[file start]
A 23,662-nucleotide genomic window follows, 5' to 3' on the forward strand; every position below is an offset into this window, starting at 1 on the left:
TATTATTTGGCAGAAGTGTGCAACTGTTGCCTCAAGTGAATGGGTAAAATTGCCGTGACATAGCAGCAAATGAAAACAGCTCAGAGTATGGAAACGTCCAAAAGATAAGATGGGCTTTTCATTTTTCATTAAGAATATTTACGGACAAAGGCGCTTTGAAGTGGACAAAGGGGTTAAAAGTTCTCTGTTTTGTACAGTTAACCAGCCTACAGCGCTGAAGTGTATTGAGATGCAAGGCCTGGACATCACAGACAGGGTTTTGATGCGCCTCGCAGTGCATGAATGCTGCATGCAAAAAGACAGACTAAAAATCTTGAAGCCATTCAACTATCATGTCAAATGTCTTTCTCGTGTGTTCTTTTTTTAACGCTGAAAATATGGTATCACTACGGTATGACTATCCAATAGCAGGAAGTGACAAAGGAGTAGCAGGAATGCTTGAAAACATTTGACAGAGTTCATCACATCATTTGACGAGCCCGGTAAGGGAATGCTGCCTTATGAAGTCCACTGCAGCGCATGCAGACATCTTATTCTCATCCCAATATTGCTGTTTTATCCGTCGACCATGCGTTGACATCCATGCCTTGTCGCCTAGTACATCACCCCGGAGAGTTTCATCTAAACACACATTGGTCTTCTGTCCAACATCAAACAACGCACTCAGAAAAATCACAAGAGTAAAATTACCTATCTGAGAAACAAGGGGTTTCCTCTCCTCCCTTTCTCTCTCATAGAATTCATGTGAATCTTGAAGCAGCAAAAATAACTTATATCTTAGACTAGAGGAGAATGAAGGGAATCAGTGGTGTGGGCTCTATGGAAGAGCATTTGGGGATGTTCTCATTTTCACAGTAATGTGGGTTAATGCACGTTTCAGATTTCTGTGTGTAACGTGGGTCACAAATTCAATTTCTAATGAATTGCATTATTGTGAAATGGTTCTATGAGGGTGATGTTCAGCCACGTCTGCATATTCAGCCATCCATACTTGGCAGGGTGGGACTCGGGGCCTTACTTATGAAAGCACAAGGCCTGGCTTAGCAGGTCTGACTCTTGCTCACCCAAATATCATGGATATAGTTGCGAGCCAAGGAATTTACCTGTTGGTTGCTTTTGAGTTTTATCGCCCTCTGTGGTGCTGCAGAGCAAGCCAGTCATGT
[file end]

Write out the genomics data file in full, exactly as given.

A 23,662-nucleotide genomic window follows, 5' to 3' on the forward strand; every position below is an offset into this window, starting at 1 on the left:
TATTATTTGGCAGAAGTGTGCAACTGTTGCCTCAAGTGAATGGGTAAAATTGCCGTGACATAGCAGCAAATGAAAACAGCTCAGAGTATGGAAACGTCCAAAAGATAAGATGGGCTTTTCATTTTTCATTAAGAATATTTACGGACAAAGGCGCTTTGAAGTGGACAAAGGGGTTAAAAGTTCTCTGTTTTGTACAGTTAACCAGCCTACAGCGCTGAAGTGTATTGAGATGCAAGGCCTGGACATCACAGACAGGGTTTTGATGCGCCTCGCAGTGCATGAATGCTGCATGCAAAAAGACAGACTAAAAATCTTGAAGCCATTCAACTATCATGTCAAATGTCTTTCTCGTGTGTTCTTTTTTTAACGCTGAAAATATGGTATCACTACGGTATGACTATCCAATAGCAGGAAGTGACAAAGGAGTAGCAGGAATGCTTGAAAACATTTGACAGAGTTCATCACATCATTTGACGAGCCCGGTAAGGGAATGCTGCCTTATGAAGTCCACTGCAGCGCATGCAGACATCTTATTCTCATCCCAATATTGCTGTTTTATCCGTCGACCATGCGTTGACATCCATGCCTTGTCGCCTAGTACATCACCCCGGAGAGTTTCATCTAAACACACATTGGTCTTCTGTCCAACATCAAACAACGCACTCAGAAAAATCACAAGAGTAAAATTACCTATCTGAGAAACAAGGGGTTTCCTCTCCTCCCTTTCTCTCTCATAGAATTCATGTGAATCTTGAAGCAGCAAAAATAACTTATATCTTAGACTAGAGGAGAATGAAGGGAATCAGTGGTGTGGGCTCTATGGAAGAGCATTTGGGGATGTTCTCATTTTCACAGTAATGTGGGTTAATGCACGTTTCAGATTTCTGTGTGTAACGTGGGTCACAAATTCAATTTCTAATGAATTGCATTATTGTGAAATGGTTCTATGAGGGTGATGTTCAGCCACGTCTGCATATTCAGCCATCCATACTTGGCAGGGTGGGACTCGGGGCCTTACTTATGAAAGCACAAGGCCTGGCTTAGCAGGTCTGACTCTTGCTCACCCAAATATCATGGATATAGTTGCGAGCCAAGGAATTTACCTGTTGGTTGCTTTTGAGTTTTATCGCCCTCTGTGGTGCTGCAGAGCAAGCCAGTCATGT